The invasion of Ukraine in February 2022 decisively demonstrated Russia's repudiation of international law and order. Despite Moscow's counterclaims, successive international bodies have determined that the Russian invasion constitutes an illegal use of force. The UN High Commissioner for Human Rights moreover estimates that the large-scale attack by Russia is responsible for at least 23,606 civilian casualties in Ukraine. It also assesses that more than 8,255,288 Ukrainians have been forced to flee their homes seeking safety, protection, and assistance.
The threat posed by Russia to Europe's security is thus clear and immediate. Yet, the invasion also has implications for U.S. interests in regions beyond the continent, especially as Moscow – facing international isolation – seeks to deepen relations with malign actors that share a common interest in "resisting" perceived U.S. hegemony.
In the Middle East, Russia has long cultivated ties to U.S.-designated state sponsors of terrorism Iran and Syria, and the foreign terrorist organizations (FTOs) which Iran supports, such as Hamas, Lebanese Hizbullah, Iraqi militias including the Al-Nujaba' Movement and Asa'ib Ahl Al-Haqq (AAH), and non-designated Iranian proxies such as Iraq's Badr Organization and Yemen's Houthis. Collectively, the Iran-led network of state and non-state actors is known as the "Axis of Resistance."
A banner in Palmyra, Syria, featuring the flags of Russia, Iran, Iraq, Syria, and Hizbullah.
Since the invasion of Ukraine, Russia has built on these longstanding ties to expand diplomatic, military, and economic relations with such groups. These Russian efforts point to the emergence of a budding alliance between Russia and the Axis of Resistance. Indeed, Iran-backed social media outlet have even heralded Russian President Putin in promotional videos as the "Man of the Axis [of Resistance]."
This report documents Russia's wartime contacts with Iran-backed designated terrorist groups across the Middle East, including Hamas, Lebanese Hizbullah, Iraq's Al-Nujaba' Movement and AAH, as well as non-designated Iran-backed groups such as the Badr Organization and Yemen's Houthis. A review of Russia's historical relations with these Iranian proxies are also provided for context, where appropriate.
Among the report's key insights:
Russia has openly and regularly courted U.S.-designated terrorists and terrorist facilitators during its invasion of Ukraine, consistent with Moscow's longstanding policy of engagement with Iranian proxies in the Middle East. Such engagement undermines U.S. counterterrorism efforts.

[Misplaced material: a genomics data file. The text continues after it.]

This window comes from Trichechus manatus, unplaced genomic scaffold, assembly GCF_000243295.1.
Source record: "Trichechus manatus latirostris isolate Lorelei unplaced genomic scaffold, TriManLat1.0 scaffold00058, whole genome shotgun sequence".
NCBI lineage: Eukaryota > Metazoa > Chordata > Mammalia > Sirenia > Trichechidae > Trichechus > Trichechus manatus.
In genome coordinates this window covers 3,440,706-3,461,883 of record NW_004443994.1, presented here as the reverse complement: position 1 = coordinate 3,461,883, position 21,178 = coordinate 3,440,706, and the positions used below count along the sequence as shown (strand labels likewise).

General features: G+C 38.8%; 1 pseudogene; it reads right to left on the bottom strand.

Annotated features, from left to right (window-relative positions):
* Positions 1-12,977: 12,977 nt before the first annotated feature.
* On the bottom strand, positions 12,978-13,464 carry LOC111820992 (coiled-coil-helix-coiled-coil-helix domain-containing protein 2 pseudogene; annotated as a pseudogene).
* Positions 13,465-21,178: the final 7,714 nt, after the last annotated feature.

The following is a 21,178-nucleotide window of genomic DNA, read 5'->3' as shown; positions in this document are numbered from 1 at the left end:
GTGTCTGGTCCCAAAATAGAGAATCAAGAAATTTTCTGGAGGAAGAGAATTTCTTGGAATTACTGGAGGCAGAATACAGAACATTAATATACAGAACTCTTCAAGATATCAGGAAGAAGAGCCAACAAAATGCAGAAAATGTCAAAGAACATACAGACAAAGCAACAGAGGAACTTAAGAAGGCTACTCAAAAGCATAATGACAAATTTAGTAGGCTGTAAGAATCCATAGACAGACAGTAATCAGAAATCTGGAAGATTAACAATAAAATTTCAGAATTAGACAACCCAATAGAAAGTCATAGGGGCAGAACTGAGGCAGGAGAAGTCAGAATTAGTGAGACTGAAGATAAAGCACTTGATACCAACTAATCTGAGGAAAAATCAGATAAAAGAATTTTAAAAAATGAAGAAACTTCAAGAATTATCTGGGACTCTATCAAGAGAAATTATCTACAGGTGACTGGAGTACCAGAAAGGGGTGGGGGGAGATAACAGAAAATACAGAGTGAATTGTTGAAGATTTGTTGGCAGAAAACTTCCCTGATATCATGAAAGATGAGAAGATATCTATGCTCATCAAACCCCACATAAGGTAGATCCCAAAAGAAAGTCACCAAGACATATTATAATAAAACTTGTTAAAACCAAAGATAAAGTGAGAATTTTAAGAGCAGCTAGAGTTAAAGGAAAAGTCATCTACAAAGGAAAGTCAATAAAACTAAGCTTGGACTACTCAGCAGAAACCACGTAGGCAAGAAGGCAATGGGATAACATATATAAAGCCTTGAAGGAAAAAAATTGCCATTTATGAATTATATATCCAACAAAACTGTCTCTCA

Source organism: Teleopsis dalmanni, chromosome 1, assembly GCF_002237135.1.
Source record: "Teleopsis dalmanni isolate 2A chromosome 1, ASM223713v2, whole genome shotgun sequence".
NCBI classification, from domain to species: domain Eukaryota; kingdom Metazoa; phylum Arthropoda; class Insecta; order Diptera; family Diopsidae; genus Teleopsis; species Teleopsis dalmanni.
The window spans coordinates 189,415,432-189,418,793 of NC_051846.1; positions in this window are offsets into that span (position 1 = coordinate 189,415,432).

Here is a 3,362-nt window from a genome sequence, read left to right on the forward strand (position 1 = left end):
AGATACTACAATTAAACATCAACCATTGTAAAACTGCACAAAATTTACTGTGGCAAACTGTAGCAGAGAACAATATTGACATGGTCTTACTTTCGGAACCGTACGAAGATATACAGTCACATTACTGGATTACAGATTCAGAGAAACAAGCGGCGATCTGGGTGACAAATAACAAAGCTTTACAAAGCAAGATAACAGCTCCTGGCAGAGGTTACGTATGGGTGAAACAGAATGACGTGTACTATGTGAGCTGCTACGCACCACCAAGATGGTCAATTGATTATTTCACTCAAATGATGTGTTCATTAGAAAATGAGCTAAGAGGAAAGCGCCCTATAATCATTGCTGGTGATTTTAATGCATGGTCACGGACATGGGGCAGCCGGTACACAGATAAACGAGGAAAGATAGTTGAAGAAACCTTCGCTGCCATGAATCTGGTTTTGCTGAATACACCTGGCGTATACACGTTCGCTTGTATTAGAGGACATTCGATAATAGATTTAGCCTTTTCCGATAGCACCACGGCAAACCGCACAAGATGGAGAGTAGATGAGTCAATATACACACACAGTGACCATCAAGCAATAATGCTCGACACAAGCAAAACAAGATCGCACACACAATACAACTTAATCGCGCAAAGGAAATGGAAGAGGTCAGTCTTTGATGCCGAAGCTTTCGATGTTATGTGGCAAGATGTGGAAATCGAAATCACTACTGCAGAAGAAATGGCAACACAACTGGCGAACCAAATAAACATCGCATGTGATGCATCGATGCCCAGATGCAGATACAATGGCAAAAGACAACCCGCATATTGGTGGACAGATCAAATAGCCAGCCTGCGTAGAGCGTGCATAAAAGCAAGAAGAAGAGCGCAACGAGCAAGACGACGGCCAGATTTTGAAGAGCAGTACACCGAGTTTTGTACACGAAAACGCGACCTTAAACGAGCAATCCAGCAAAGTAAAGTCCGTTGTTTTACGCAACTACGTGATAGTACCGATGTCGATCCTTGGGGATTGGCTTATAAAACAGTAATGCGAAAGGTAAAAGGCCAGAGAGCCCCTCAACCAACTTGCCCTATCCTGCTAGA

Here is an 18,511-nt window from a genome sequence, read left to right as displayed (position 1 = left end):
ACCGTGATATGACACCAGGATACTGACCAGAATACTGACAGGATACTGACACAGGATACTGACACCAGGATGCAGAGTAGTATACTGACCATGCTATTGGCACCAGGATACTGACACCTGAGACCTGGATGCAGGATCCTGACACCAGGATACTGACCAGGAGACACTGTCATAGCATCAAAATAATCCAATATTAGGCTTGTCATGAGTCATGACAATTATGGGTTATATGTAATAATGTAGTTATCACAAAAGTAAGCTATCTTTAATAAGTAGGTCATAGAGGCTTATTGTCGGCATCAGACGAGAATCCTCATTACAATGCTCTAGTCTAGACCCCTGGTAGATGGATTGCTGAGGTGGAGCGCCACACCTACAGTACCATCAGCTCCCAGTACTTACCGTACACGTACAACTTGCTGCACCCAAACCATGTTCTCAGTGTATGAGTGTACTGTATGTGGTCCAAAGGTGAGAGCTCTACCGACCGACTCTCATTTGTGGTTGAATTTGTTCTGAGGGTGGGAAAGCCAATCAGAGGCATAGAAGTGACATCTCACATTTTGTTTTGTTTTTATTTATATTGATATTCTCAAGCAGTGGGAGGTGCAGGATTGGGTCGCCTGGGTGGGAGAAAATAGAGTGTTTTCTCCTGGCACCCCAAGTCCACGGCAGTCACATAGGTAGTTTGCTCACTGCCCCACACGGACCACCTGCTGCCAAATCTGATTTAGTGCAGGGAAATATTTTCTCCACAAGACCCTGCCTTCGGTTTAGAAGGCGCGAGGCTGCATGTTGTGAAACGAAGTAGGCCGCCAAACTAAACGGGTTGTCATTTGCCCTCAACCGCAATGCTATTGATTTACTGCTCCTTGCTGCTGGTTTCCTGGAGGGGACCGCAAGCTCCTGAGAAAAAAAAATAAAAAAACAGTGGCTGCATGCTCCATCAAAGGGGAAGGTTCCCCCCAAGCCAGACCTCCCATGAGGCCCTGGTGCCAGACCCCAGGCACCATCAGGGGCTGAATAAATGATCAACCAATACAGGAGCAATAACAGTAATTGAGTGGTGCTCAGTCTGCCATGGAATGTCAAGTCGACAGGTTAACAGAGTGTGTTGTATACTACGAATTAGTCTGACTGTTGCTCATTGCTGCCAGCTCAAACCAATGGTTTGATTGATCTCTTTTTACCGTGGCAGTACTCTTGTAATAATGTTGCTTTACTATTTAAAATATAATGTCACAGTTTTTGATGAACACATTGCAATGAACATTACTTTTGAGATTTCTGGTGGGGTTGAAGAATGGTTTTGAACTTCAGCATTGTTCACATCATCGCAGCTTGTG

Russian Deputy Foreign Minister and Special Representative to the Middle East and Africa Mikhail Bogdanov is the linchpin of Russia-Axis of Resistance relations; the high-level career diplomat has long managed Russia's engagement with Iran-backed terrorist groups, regularly meeting with their leaders, both in Russia and the Middle East.
Moscow's wartime contacts with a designated Lebanese Hizbullah financier, Hassan Moukalled, suggests that Russia and Hizbullah are coordinating on sanctions evasion, money laundering, and possibly weapons transfers.
Russia – via its Ambassador to Iraq Elbrus Kutrashev – has deepened diplomatic outreach to the Iran-backed militias in Iraq, which are playing a greater role in Iraqi politics under the current militia-supported Government of Prime Minister Shia Al-Sudani.
Moscow likely seeks to leverage growing relations with the Iraqi militias to increase Russian weapons exports to Iraq in a bid to challenge the U.S. for geopolitical influence in the country. Additionally, open-source reporting suggests that the Iran-backed militias have facilitated weapons transfers to aid Russia's war effort.
The confirmed death of an Iraqi national fighting for the Russian Wagner Group in Ukraine and his subsequent eulogy by Iran-backed Iraqi social media channels, raises the risk that Iraqi militias are aiding in Russian Middle Eastern recruitment efforts for its war in Ukraine.
In Yemen, Moscow likely seeks to leverage its friendly relations with the Houthis to expand its influence over Yemen's peace process. Such efforts – which have accelerated during the Russia-Ukraine war – present strategic risks to U.S. interests and regional security, as entrenched Russian influence in Yemen could position it to establish future basing on strategic waterways in the long-term.
The above visual depicts meetings between Russian officials (left) and Iranian proxy leaders (right) since the invasion of Ukraine.
The full text of this post is available to subscribers.
Please login or register to request subscription information from MEMRI